Wastewater Facilities Accepting Marcellus Shale Brine and Major Drainage Basins. Click the map for a larger, dynamic view.
By Conrad Dan Volz, DrPH, MPH.
Director and Principal Investigator of the Center for Healthy Environments and Communities
Management Plans by the Pennsylvania Fish and Boat Commission (PFBC) have been released for public comment for the 3 major drainages in Pennsylvania:
Public meetings on each of these draft plans are underway and dates and times and places of future meetings for each basin are now available on the PFBC website.
The PFBC has as its goal of these management plans – to protect, conserve and enhance the aquatic resources of and provide fishing and boating opportunities. The PFBC also has an important role in investigating releases of brine water from oil and gas extraction operations. Mr. John Arway the Executive Director of the PFBC just published in the January / February Edition of Pennsylvania Angler and Boater a very sobering assessment of water withdrawals and permitted pollution of Pennsylvania waterways by NPDES permit holders. He states that end users of municipal water are paying increased costs for water purification because of companies that are allowed to pollute receiving waters. This is a very courageous statement and I concur wholly with him on this. His complete statement can be found here.
Below are presented excerpts from the PFBC Draft Three Rivers Management Plan that pertains to Marcellus Shale gas extraction. Most important is their statement in the draft plan that in 2008, several wastewater treatment plants located along the Monongahela River were accepting frac-flowback water from multiple sources. Unable to completely treat this water, plant outflows caused a temporary spike in conductivity (readings as high as 1,200 μS/cm) and total dissolved solids (TDS readings as high as 900 mg/L) in the Monongahela River during October and November 2008. Other passages related to Marcellus are:
- “In June 2010, the Monongahela River was named number nine of the top ten America’s Most Endangered Rivers by American Rivers primarily because of continuing threats from water pollution impacts from natural gas extraction activities in the Marcellus Shale.”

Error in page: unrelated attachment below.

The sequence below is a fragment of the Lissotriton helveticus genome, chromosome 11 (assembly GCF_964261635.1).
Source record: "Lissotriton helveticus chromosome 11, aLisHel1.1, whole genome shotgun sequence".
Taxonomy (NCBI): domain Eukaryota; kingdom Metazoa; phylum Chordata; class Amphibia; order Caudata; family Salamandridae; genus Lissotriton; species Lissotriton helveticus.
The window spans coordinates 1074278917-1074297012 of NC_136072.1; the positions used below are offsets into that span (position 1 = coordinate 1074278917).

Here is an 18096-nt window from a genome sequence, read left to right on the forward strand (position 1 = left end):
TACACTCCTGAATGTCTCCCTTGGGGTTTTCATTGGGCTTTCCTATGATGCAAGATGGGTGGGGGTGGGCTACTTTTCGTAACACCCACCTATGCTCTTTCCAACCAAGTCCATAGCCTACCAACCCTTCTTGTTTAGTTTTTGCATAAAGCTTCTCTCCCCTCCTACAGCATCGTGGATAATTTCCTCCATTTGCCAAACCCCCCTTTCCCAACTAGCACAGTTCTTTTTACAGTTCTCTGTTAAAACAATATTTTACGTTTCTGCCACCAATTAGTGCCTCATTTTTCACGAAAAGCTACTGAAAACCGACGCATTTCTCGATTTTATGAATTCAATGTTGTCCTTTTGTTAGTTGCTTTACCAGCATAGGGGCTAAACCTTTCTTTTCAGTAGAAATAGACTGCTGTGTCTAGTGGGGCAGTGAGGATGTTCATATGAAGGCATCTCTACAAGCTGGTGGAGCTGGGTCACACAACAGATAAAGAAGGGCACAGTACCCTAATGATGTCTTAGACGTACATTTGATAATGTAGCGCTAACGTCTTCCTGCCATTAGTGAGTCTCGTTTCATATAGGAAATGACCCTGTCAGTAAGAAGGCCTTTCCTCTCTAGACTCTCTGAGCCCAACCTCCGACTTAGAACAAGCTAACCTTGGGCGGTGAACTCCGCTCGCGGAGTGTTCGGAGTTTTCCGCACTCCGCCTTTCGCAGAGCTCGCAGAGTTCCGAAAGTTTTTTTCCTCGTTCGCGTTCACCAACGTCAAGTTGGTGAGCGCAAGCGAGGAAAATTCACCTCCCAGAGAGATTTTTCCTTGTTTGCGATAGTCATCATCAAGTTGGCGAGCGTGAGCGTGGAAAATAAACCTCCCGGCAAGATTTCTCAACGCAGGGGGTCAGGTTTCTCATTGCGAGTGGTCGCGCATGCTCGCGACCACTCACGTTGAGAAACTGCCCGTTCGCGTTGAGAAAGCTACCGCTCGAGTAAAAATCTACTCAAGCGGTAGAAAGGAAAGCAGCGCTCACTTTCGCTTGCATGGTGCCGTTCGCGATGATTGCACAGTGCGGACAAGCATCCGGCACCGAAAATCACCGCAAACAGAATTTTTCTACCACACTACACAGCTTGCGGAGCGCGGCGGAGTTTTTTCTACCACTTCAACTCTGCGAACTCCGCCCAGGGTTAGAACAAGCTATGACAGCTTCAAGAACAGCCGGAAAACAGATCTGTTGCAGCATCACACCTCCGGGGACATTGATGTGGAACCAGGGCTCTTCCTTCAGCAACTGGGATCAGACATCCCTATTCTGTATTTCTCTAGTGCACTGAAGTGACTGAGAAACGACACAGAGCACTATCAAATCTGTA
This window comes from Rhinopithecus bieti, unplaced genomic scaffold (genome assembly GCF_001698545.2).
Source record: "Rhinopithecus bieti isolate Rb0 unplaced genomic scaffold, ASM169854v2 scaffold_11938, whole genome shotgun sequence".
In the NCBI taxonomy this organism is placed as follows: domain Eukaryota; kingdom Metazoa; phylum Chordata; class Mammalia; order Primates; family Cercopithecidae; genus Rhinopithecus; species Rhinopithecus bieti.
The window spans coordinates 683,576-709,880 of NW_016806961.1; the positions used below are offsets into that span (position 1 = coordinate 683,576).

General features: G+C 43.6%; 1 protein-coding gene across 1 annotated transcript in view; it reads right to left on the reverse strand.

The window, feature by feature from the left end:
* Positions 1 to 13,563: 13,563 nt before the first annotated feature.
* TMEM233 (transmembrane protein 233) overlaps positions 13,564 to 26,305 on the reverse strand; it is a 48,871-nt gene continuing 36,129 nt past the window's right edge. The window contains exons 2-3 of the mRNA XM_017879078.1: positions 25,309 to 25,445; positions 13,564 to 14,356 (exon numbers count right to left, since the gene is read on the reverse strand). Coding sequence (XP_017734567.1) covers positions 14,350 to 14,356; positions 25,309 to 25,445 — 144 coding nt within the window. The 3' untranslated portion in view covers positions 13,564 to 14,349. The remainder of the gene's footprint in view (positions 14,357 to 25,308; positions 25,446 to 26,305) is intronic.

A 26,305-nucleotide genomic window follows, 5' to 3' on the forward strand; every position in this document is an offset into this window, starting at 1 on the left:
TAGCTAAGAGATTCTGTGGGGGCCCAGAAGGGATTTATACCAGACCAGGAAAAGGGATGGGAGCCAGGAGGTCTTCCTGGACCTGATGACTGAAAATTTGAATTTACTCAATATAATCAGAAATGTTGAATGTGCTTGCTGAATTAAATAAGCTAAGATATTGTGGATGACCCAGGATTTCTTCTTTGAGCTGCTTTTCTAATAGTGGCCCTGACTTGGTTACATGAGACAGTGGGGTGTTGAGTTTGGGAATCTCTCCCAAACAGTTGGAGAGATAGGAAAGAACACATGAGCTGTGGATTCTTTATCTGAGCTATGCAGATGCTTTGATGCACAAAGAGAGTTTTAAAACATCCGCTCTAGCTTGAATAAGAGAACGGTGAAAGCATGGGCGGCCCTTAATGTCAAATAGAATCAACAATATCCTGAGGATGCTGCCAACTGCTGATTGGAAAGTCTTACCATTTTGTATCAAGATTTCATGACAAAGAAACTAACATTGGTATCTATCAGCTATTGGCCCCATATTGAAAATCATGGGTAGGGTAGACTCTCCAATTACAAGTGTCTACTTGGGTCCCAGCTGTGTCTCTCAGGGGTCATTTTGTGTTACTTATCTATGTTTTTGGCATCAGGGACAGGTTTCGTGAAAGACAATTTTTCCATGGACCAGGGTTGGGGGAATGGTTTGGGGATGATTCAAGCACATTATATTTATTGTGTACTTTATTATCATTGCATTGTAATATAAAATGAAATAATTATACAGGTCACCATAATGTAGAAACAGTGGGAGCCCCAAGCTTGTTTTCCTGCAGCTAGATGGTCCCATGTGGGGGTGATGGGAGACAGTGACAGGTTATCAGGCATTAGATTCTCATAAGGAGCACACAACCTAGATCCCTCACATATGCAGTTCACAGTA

- “Since 2008, PADEP Southwest Regional Office in Pittsburgh has directed a comprehensive
water quality monitoring investigation of the Monongahela River related to impacts from disposal of contaminated frac-flowback water from Marcellus Shale drilling sites. This office has also surveyed fish, mussel, and invertebrate assemblages of the Allegheny and Monongahela Rivers as well as collected water quality and sediment quality samples and evaluated riparian and instream habitats for the U.S. Environmental Protection Agency’s (USEPA) Environmental
Monitoring and Assessment Program for Great Rivers Ecosystems (EMAP-GRE). PADEP will
provide PFBC information and results of Allegheny and Monongahela EMAP-GRE when the
project is complete (in 2011).”
- “Marcellus Shale is a unit of Devonian-age sedimentary rock found throughout the Appalachian
Plateau. Named for a distinctive outcrop located near the village of Marcellus, New York,
Marcellus Shale contains a massive and largely untapped natural gas reserve, which has high
economic potential (trillions of dollars) given its proximity to high-demand markets in the eastern United States. Using horizontal drilling and hydraulic fracturing techniques, numerous Marcellus Shale wells have been installed within the upper Ohio River basin for exploitation of natural gas.”
- “With any resource extraction operation, there are environmental consequences. For Marcellus
Shale drilling, most issues involve the transport, treatment, and disposal of contaminated frac flowback water, a byproduct of hydraulic fracturing. In 2008, several wastewater treatment
plants located along the Monongahela River were accepting frac-flowback water from multiple
sources. Unable to completely treat this water, plant outflows caused a temporary spike in
conductivity (readings as high as 1,200 μS/cm) and total dissolved solids (TDS readings as high
as 900 mg/L) in the Monongahela River during October and November 2008.”
- “Some Monongahela River tributaries continue to be disturbed by modern industries, such as longwall mining and Marcellus Shale drilling, including Dunkard Creek and Tenmile Creek. Major tributary streams of the upper Ohio River include Chartiers Creek (one of the most disturbed streams in the basin from numerous perturbations), Raccoon Creek (a recovering stream), and the Beaver River system.”